Many of the biggest hazards facing companies in trucking and logistics aren’t found on the open road — they come from the web. Cybersecurity is a leading concern for businesses in the supply chain, as more cybercriminals than ever see shipping and fulfilment as a ripe target for attack.
Cyber attacks can have a serious impact on businesses both big and small. For example, a ransomware attack can take a shipping company offline for days or weeks and cost tens of millions of dollars to remediate. Meanwhile, freight languishes on docks and in warehouses, and customers are subjected to delays, disruptions, and data security risk of their own.
Attacks are on the rise with hackers taking advantage of COVID-19’s disruption to normal security protections. Companies should prioritize transportation cybersecurity in everything they do, from training employees to selecting vendor partners. Numerous recent cyberattacks on key industry operators bring to light the importance of digital security.
Over the last year, almost a dozen cyberattacks targeted companies working in the international supply chain industry. Examples include:
- A ransomware attack on Forward Air caused substantial shipping delays at major airports.
- A ransomware attack on shipping and logistics company CMA CGM severely impacted their ecommerce operations. This attack was first detected in a shipping subsidiary, and leadership decided to completely disable their IT systems to minimize damages.
- Another ransomware attack, this time on Daseke, led to the personal data of truck drivers affiliated with the largest flatbed trucking company in the U.S leaking onto the dark web.
Cyberattacks can impact a business financially in the form of lost revenue and ransom money paid, or in serious reputational damage and loss of sensitive data. Cyberattacks can expose sensitive data about customers and partners, too.
To pay or not to pay?
When hit by an attack, a company may choose to pay the perpetrators sums in excess of several million dollars in an attempt to regain access to their encrypted data and systems. But is that the right decision? Here are factors to consider:
- Approximately 60% of people paying the ransom won’t receive all their compromised data. Data loss is practically a given in these circumstances, as is a hit to your company reputation.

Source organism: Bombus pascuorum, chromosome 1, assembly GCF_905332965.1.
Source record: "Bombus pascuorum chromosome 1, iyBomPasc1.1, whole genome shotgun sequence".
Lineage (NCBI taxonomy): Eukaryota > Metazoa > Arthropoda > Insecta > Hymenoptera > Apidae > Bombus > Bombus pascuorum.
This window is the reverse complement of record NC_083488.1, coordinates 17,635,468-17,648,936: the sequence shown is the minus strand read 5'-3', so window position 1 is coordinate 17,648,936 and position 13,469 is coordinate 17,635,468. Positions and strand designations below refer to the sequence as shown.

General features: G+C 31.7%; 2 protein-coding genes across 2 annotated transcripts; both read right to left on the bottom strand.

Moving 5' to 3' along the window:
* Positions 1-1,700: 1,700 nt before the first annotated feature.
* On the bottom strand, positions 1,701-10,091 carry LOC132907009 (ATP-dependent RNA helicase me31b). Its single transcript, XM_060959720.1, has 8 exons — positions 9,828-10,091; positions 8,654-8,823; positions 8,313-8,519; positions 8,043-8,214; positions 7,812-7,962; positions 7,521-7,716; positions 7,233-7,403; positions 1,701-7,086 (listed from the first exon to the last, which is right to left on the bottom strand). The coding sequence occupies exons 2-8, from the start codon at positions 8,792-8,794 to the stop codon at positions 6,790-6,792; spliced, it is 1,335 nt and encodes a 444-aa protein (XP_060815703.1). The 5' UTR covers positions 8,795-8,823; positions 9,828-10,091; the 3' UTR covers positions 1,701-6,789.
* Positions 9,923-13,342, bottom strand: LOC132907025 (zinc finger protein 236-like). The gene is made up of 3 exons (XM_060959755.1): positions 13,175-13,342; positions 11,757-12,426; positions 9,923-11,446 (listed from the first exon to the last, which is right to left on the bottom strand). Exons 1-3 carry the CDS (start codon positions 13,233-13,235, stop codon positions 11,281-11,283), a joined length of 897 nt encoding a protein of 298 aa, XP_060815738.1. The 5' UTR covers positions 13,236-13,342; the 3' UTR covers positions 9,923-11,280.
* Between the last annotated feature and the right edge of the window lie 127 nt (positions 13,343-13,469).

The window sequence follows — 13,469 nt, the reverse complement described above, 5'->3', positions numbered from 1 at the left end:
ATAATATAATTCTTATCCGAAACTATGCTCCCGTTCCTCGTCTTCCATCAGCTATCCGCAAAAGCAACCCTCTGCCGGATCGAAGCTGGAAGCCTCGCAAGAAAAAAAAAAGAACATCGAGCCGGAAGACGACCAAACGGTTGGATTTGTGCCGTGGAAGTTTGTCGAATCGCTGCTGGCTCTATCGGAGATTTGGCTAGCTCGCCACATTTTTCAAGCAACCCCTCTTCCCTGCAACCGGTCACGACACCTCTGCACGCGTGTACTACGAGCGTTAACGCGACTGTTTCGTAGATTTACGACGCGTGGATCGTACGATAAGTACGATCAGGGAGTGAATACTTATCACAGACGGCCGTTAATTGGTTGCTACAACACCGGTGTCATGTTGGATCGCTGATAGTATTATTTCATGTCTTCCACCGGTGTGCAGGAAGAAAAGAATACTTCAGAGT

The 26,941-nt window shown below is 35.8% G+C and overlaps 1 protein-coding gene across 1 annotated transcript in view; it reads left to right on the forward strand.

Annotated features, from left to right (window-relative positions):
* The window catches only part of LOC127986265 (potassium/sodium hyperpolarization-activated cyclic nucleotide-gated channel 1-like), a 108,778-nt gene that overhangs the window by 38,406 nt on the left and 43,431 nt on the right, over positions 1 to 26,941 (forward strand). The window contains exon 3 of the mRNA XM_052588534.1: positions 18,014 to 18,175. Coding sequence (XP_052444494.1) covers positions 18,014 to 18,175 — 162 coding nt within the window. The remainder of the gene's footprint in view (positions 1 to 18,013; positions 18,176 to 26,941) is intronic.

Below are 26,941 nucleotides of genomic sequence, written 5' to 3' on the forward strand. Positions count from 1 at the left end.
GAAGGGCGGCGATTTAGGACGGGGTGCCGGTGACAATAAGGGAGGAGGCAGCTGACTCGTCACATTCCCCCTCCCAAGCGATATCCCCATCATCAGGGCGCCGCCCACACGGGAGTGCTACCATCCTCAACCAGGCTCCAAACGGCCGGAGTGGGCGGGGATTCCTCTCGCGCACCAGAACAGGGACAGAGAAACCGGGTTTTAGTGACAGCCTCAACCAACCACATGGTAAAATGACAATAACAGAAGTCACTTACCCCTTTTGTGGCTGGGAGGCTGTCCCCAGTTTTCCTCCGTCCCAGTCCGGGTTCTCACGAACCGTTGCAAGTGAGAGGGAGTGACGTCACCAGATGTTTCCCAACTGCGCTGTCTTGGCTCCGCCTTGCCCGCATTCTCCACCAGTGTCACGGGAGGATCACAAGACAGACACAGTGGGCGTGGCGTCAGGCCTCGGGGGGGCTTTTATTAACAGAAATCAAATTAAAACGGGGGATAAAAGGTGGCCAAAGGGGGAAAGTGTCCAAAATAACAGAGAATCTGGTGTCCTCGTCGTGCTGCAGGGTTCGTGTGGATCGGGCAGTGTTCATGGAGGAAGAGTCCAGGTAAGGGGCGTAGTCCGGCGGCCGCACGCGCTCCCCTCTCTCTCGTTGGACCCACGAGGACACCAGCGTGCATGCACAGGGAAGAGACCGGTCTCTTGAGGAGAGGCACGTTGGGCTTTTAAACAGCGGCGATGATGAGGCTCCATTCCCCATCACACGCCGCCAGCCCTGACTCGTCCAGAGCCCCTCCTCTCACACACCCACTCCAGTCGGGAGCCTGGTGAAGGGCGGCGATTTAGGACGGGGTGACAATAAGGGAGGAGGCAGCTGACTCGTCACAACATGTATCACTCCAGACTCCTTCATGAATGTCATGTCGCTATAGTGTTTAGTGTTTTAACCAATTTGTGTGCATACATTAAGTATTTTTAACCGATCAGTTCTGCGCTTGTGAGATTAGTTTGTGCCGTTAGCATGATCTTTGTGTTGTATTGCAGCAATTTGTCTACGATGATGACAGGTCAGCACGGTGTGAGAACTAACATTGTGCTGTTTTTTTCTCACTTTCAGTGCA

- U.S. government agencies and cybersecurity experts advocate that people should refuse to pay the ransom, but this option typically doesn’t come without a cost. Companies choosing not to pay could risk sensitive information being uploaded to the dark web.
- Detailed records such as accounts receivables, contracts between shippers and logistics providers, and email communications about shipments have been exposed by cybercriminals in the past.
- Often these crimes aren’t made public until companies refuse to pay the hackers’ ransom, as was reportedly the case with Daseke.
At the end of the day, there is no perfect outcome — you can only make efforts to minimize the damage. If you think you have been breached, contact federal authorities and consult with a cybersecurity expert for advice.
Prevention: Better than any cure
The vast majority of ransomware attacks are completely preventable — according to Gartner Research up to 90 could have been deflected with good cybersecurity hygiene. Shipping and logistics firms need to stay up to date with best practices on all network-facing software and hardware, and keep staff trained on cybersecurity protocols.
Proactive cybersecurity measures, like siloing with login protection for sensitive proprietary and customer data, can limit the amount of data lost in the event of a successful breach.
When a cybersecurity attack occurs, companies have some control over how bad it can get and the time it takes them to recover. For one, due to the proliferation of ransomware attacks, a host of cybersecurity and insurance firms have emerged to protect companies. Of course, always stay up to date on simple things you can do to stay protected.
No matter how robust your cybersecurity protections are, at the end of the day you’re only as safe as your networked vendors. When choosing a partner at the port, it’s vital to choose a 3PL that takes cybersecurity seriously.
GlobeCon, a leader at the Port of Los Angeles and Long Beach, uses the most advanced technology to streamline drayage, freight forwarding, portside warehousing, and more — all supported by industry-best cybersecurity practices.